Understanding the context and argument of a project is important because how a project sees itself, in my reading, determines how readable/legible it is. Understanding an authors (or multiple authors’) rationale for a project is important for the reader. A website does not always need to substitute a book or an article. And sometimes it does. Understanding the why and how of the digital medium’s use will help the reader evaluate its use.
Understanding the sources will help understand if the project is completely dependent on archival sources that may or not be subject to copyright issues. Furthermore, dissemination of copyrighted archival material presents a challenge. So much of the possible reach of a project depends on the kind of sources it uses.
For an overtly visual medium, representation and aesthetics have obvious importance in a website. It is however important to understand why choices of text and/or vs visualization are made and to evaluate their impact on overall access. Furthermore, understanding the navigability of the website and how that is affected by design choices is another important factor. Furthermore, evaluating the change in navigability and access with a change in devices determines overall reach of the website.
Methods determine the ends. Understanding methodologies and tools might also explain any challenges in navigability and access.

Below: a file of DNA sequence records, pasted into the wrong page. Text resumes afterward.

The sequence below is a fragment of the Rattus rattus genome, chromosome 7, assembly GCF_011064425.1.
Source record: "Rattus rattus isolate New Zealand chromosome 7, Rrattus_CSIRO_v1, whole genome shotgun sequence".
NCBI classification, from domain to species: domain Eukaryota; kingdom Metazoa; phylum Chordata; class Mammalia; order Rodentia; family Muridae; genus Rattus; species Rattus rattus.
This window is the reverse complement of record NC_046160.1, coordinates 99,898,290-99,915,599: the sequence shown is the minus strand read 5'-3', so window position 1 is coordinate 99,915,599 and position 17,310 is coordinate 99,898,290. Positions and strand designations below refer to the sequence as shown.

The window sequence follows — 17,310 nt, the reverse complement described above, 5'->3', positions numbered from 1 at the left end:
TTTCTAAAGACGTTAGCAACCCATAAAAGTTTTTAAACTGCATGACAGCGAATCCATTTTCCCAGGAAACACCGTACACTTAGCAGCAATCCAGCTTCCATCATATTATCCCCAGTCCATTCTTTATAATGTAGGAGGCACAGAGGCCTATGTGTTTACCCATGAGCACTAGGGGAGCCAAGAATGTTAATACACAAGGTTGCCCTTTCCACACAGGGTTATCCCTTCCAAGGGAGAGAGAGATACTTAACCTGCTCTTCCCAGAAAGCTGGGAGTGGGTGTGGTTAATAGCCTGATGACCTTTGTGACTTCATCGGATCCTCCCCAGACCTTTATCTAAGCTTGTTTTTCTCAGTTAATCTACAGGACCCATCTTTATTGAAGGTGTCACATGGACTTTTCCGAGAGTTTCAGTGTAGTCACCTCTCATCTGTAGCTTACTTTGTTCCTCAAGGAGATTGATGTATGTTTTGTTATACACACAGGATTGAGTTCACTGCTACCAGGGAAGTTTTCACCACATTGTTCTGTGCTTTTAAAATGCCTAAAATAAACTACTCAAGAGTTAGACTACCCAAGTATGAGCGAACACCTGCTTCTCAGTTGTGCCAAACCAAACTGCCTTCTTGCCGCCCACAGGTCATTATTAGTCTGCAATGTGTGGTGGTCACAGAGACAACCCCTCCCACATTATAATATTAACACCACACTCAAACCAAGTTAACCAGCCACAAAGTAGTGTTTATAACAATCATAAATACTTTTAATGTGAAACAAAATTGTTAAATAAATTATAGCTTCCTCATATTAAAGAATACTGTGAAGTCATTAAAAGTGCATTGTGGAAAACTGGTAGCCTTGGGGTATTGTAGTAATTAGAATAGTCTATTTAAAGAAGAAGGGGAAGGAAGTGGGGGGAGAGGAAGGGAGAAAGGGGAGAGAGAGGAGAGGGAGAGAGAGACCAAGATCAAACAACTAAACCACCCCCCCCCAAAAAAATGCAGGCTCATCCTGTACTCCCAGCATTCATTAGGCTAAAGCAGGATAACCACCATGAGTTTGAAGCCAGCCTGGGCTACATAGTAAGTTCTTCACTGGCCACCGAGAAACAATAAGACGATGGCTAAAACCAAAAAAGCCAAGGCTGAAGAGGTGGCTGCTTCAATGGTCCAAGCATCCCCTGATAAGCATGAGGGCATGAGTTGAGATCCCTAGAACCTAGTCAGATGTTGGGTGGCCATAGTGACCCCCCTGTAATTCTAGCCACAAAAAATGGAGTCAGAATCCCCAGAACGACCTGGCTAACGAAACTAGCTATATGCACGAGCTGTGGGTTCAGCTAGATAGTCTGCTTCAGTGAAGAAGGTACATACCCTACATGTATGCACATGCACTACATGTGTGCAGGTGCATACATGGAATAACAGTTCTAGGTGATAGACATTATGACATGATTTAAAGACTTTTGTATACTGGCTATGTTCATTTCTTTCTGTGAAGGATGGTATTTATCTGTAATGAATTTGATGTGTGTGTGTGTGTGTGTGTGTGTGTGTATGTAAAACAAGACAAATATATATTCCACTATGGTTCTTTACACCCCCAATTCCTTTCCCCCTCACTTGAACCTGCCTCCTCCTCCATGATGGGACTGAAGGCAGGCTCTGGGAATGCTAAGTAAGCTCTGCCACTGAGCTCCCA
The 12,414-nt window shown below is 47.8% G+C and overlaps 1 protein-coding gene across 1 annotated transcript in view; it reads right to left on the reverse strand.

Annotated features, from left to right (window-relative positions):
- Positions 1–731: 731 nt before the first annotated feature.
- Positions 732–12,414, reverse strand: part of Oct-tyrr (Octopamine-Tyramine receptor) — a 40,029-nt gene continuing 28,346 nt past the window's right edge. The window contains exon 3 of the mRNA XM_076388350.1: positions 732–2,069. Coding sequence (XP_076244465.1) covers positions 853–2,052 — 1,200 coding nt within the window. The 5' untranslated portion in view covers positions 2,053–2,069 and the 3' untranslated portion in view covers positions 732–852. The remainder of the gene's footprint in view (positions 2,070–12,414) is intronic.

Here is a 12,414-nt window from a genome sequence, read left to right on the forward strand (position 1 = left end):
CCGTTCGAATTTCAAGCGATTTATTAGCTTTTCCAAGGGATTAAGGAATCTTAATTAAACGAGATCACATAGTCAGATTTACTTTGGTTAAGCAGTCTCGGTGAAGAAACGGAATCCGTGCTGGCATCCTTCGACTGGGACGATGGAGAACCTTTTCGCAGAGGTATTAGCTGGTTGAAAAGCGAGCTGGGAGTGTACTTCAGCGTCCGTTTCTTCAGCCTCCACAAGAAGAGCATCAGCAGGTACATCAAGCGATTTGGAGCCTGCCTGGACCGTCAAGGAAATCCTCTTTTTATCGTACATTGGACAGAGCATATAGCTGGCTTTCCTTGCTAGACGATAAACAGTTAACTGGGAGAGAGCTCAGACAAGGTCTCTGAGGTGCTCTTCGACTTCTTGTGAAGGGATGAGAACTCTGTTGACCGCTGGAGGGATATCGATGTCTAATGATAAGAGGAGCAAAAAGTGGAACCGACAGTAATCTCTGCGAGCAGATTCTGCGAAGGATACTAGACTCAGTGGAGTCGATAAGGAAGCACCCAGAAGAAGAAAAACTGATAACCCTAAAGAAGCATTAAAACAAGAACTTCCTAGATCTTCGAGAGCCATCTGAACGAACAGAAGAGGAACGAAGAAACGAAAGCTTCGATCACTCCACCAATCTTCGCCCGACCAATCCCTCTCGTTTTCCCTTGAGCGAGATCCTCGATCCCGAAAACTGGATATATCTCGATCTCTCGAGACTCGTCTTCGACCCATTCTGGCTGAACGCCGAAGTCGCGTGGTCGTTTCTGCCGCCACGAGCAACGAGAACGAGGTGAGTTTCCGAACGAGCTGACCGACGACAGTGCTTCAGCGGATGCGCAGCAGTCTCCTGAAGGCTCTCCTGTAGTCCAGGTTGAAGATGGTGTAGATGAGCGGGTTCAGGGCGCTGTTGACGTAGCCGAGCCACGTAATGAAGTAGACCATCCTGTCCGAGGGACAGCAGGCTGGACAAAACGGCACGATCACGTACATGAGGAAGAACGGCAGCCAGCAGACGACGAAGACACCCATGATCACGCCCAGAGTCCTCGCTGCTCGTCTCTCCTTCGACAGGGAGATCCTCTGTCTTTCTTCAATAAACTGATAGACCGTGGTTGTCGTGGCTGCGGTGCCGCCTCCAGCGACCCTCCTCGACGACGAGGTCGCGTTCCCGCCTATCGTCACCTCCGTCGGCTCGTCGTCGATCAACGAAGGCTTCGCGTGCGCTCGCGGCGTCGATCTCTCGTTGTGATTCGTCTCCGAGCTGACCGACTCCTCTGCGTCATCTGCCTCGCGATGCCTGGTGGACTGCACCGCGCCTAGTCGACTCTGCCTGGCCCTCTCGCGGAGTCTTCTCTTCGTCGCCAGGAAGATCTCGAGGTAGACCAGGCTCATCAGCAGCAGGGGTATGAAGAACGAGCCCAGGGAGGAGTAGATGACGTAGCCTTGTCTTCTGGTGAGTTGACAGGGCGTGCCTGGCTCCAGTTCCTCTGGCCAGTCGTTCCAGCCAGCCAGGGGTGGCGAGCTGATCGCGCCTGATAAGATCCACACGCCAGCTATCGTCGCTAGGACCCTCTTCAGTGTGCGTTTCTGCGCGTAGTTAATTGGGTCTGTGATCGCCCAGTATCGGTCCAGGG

Understanding intended audience might help explain design choices as well as how much sources are explained.
Funding sources are important because they are an important factor in determining, audience, tools (and thereby navigability, design).
A project under the larger ‘American Panorama’ project at the University of Richmond Digital Scholarship Lab, ‘Canals’ stands out for the complexity of information it holds and represents in an accessible manner—it shows the growth of canals from 1820-1860. Funded by the Andrew W. Mellon foundation, the website was designed by Stamen (https://stamen.com/work/)—a digital design and community firm based in San Francisco. The design firm specializes in designing maps and data visualizations. The map is authored by historians and staff at the Digital Scholarship Lab including Edward Ayers.
The ‘About this map’ section of the website lists the sources for the shape files as well as data sources. Primary sources include the annual reports of various canal commissions and commissioners. The website also uses secondary sources in the form of published documents and books. While it is helpful to list the overall sources used, it is difficult to see where each data point was obtained from. In the overall scheme of things, knowing the source of each data point may not seem important but given the multitude of sources in play, it would be important to know which data points about commodities were estimates and which were recorded. Knowing the source of data points would reveal who was doing the recordkeeping and perhaps why. It would have been helpful if the authors had pointed out limitations of the data sources in greater depth.